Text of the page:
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  • 09.12.2011

ECF_Julian

Photo Credit: James Schwartz, the Urban Country

As I’m sitting in here in my office, tapping away at a computer and writing about cycling policy, cycling advocates are out in the street getting ‘their spokes dirty’ so to speak. This year has seen an undeniable explosion in DIY bicycle infrastructure.

D.I.Y Bicycle Infrastructure along Brussel's main thoroughfare Photo: GRACQ

Take Brussels for example.  The past few months saw the cycling group, “VeloFiets Bruxsel” sick and tired of broken promises, and actually place “sticky tape” bicycle paths on the main street to prove that:

  • Yes bicycle paths are possible, 
  • No they won’t wreak havoc on traffic  (and in the long term, they’re likely to help improve congestion) and
  • In the scheme of things, they’re cheap. 
After the media attention the group garnered, Brussels’ city council promised to put such bicycle paths in at the start of 2012 and the Echevin (Mayor) was forced to conceed: “I hope you’ll be happy with it”. 
Our friends in Brussels aren’t the only ones either. James Scwartz from the Urban Country did a little experiment that turned a few heads. Gathering garbage and sticks he created a homemade bike lane. He reports: “We observed how cars and trucks drove with our ‘trash’ bike lane present. Drivers seemed to stay clear of our faux bike lane when they drove through the intersection, including a large tractor-trailer whose rear wheels stayed clear of our bike lane.”

'Trashy Bicycle Lanes', as featured on the Urban Country Blog Photo Credit: James Schwartz

 And Mexico saw some activists paint an unauthorised five-kilometre path to the foot of the city’s Congressional Hall after local government stalled on its promise to build 300 kilometres of cycle lanes. 

DIY Bicycle Paths in Mexico City Photo: CNN

Reportedly the group (Make Your City Collective) called to allocate 5% of all transport budgets to walking and cycling infrastructure.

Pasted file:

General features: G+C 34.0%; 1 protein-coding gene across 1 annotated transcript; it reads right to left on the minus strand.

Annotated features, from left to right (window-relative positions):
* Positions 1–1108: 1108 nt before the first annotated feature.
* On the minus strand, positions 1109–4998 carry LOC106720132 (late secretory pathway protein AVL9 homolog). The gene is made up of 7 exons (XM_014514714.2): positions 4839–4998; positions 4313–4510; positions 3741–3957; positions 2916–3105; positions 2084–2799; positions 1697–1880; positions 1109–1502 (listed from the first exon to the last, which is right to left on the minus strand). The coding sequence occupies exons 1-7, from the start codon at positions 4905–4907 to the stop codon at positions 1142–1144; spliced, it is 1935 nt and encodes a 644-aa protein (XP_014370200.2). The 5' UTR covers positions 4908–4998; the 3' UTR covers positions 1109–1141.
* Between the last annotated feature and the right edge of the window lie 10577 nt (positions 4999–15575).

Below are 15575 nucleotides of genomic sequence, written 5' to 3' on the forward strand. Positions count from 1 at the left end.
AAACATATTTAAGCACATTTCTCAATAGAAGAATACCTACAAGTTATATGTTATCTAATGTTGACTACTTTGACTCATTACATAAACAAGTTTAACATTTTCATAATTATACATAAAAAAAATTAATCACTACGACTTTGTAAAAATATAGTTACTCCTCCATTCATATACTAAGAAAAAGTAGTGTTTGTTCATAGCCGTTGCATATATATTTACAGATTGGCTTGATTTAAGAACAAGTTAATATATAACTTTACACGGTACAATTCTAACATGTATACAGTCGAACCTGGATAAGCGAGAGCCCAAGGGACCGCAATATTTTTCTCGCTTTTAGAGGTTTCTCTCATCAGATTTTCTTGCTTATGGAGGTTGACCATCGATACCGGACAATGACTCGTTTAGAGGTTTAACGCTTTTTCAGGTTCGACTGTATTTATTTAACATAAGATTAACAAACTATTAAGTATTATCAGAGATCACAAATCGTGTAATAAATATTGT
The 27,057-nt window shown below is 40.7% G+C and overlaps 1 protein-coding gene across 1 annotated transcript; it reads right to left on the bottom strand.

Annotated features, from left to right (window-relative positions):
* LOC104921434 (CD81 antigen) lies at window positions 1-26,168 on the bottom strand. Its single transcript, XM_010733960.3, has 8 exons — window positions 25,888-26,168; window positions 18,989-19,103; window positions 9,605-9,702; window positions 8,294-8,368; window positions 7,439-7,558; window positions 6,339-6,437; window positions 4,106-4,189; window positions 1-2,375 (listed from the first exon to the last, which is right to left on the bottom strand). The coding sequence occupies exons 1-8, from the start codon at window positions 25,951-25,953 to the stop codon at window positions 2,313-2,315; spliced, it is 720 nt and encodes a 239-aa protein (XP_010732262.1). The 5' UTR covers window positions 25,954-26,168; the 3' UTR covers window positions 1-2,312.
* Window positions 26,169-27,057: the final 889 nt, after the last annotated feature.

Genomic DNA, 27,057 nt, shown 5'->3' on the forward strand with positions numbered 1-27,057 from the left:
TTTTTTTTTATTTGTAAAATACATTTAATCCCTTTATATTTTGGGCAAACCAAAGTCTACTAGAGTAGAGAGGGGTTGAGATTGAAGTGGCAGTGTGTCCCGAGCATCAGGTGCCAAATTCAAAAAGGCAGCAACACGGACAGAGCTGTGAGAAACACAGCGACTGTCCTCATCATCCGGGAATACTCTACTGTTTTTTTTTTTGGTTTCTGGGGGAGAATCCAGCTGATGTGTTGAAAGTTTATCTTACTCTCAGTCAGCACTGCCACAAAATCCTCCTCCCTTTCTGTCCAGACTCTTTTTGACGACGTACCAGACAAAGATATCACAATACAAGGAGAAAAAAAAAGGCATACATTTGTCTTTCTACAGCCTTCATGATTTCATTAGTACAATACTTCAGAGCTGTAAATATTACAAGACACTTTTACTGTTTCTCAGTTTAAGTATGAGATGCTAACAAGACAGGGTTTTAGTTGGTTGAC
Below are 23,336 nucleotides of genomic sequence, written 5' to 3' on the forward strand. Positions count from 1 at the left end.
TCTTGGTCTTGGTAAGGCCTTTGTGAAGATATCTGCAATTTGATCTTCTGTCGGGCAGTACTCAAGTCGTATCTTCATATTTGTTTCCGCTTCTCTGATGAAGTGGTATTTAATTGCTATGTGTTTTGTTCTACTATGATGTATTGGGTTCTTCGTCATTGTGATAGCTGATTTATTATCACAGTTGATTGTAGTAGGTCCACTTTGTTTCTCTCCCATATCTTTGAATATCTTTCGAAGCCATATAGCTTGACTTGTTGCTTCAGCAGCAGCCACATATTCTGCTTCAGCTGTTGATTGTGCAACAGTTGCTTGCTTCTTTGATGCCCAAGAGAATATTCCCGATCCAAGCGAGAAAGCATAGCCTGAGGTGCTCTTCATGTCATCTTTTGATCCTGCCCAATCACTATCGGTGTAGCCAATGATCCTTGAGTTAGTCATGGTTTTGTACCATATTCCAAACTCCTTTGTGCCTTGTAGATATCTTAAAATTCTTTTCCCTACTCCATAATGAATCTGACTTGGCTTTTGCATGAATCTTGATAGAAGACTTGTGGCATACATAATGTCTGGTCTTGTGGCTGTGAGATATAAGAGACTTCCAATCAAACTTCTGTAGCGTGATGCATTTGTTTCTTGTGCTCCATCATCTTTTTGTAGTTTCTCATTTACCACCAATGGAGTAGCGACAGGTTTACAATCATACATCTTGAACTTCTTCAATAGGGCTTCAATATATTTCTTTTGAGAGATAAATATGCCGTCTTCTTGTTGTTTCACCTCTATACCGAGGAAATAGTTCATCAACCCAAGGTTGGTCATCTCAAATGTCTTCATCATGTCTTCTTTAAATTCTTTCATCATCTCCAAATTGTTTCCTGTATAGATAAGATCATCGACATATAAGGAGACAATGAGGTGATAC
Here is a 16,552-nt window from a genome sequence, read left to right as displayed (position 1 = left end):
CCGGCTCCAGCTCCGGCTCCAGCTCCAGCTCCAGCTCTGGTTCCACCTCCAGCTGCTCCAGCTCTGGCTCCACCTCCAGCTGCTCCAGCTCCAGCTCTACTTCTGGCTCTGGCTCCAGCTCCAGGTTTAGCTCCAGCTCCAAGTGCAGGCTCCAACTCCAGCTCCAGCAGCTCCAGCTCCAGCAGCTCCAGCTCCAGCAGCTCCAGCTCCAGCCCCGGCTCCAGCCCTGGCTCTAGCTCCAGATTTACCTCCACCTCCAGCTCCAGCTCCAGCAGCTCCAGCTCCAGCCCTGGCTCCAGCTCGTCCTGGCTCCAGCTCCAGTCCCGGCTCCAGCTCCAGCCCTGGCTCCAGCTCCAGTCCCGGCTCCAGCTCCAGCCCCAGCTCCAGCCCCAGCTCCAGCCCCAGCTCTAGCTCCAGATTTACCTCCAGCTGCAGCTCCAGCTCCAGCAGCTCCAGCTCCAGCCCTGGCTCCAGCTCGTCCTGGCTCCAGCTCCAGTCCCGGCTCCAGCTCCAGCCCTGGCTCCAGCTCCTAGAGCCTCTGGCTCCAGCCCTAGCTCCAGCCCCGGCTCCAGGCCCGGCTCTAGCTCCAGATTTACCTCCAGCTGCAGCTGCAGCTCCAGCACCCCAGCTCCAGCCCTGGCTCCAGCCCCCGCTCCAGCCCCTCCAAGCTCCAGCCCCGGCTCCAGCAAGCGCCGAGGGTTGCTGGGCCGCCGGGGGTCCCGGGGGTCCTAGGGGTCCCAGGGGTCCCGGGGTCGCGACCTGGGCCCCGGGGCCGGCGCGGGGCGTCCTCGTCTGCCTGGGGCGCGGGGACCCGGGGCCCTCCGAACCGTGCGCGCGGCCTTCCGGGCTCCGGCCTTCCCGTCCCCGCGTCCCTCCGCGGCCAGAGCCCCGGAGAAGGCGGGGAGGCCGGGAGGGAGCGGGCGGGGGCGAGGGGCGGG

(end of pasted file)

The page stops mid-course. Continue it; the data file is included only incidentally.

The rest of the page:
About 80% of the transportation budget in Mexico City goes to automobile infrastructure, while trips by private vehicles represent just 30% of total trips,” noted a spokesperson for the Institute for Transport and Development Policy.  

And let’s not forget the man from Britain that painted a 30 mph sign on his house the size of a double decker bus to get cars to slow down. BBC was quick to pick up on this story. 

So to get more people on bicycles should we just go out there and build our own infrastructure?

As tempting as it sounds… probably not. Properly designed bicycle infrastructure should be left to the professionals. Dutch cycling infrastructure wasn’t done by people with spray paint. It took careful planning, and at times trial and error to uncover cycle friendly solutions.

But that being said, this trend in DIY infrastructure has shown something important: it’s a great way to gather media attention. CNN jumped all over the Mexican story. As for Brussels, the authorities were forced to cave in and have planned bicycle lanes to run through the main thoroughfare.

Finally the journalists are listening Photo: GRACQ

Have you seen other DIY infrastructure? Send me an email with a picture and share your experiences (j.ferguson@ecf.com). 


About the Author

Julian Ferguson is the Communications Officer for the European Cyclists’ Federation. Originally hailing from Australia and a keen bicycle advocate, he plans one day to ride his bicycle from Brussels to Melbourne.

 

 

 

 


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Last Updated December 9, 2011